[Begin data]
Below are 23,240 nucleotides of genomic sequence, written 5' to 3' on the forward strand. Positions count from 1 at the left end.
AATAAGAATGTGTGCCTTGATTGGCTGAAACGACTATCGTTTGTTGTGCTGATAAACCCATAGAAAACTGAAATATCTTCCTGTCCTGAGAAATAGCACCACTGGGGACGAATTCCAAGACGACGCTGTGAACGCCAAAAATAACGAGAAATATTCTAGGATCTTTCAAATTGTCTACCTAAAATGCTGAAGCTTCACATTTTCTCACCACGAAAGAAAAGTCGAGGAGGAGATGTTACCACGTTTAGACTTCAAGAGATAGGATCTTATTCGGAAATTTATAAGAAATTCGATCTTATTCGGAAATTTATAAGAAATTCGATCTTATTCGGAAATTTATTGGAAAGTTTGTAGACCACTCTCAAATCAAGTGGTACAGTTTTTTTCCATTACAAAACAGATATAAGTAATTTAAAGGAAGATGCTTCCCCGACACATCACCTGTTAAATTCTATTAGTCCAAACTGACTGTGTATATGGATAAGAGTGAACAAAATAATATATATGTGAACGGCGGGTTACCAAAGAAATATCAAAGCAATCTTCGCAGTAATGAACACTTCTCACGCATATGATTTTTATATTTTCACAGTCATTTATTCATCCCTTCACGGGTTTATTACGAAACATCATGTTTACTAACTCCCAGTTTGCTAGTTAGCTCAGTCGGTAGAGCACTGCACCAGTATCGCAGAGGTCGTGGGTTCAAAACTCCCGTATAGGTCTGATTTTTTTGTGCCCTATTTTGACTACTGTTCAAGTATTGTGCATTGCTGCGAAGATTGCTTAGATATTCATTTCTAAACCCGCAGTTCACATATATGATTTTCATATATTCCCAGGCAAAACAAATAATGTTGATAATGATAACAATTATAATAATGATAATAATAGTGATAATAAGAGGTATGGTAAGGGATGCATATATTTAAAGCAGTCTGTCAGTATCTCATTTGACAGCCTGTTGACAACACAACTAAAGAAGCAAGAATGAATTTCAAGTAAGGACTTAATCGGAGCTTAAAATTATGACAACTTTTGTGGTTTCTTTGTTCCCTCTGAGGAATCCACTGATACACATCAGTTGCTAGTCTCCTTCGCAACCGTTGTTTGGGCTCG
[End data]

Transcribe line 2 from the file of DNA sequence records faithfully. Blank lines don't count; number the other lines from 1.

AATAAGAATGTGTGCCTTGATTGGCTGAAACGACTATCGTTTGTTGTGCTGATAAACCCATAGAAAACTGAAATATCTTCCTGTCCTGAGAAATAGCACCACTGGGGACGAATTCCAAGACGACGCTGTGAACGCCAAAAATAACGAGAAATATTCTAGGATCTTTCAAATTGTCTACCTAAAATGCTGAAGCTTCACATTTTCTCACCACGAAAGAAAAGTCGAGGAGGAGATGTTACCACGTTTAGACTTCAAGAGATAGGATCTTATTCGGAAATTTATAAGAAATTCGATCTTATTCGGAAATTTATAAGAAATTCGATCTTATTCGGAAATTTATTGGAAAGTTTGTAGACCACTCTCAAATCAAGTGGTACAGTTTTTTTCCATTACAAAACAGATATAAGTAATTTAAAGGAAGATGCTTCCCCGACACATCACCTGTTAAATTCTATTAGTCCAAACTGACTGTGTATATGGATAAGAGTGAACAAAATAATATATATGTGAACGGCGGGTTACCAAAGAAATATCAAAGCAATCTTCGCAGTAATGAACACTTCTCACGCATATGATTTTTATATTTTCACAGTCATTTATTCATCCCTTCACGGGTTTATTACGAAACATCATGTTTACTAACTCCCAGTTTGCTAGTTAGCTCAGTCGGTAGAGCACTGCACCAGTATCGCAGAGGTCGTGGGTTCAAAACTCCCGTATAGGTCTGATTTTTTTGTGCCCTATTTTGACTACTGTTCAAGTATTGTGCATTGCTGCGAAGATTGCTTAGATATTCATTTCTAAACCCGCAGTTCACATATATGATTTTCATATATTCCCAGGCAAAACAAATAATGTTGATAATGATAACAATTATAATAATGATAATAATAGTGATAATAAGAGGTATGGTAAGGGATGCATATATTTAAAGCAGTCTGTCAGTATCTCATTTGACAGCCTGTTGACAACACAACTAAAGAAGCAAGAATGAATTTCAAGTAAGGACTTAATCGGAGCTTAAAATTATGACAACTTTTGTGGTTTCTTTGTTCCCTCTGAGGAATCCACTGATACACATCAGTTGCTAGTCTCCTTCGCAACCGTTGTTTGGGCTCG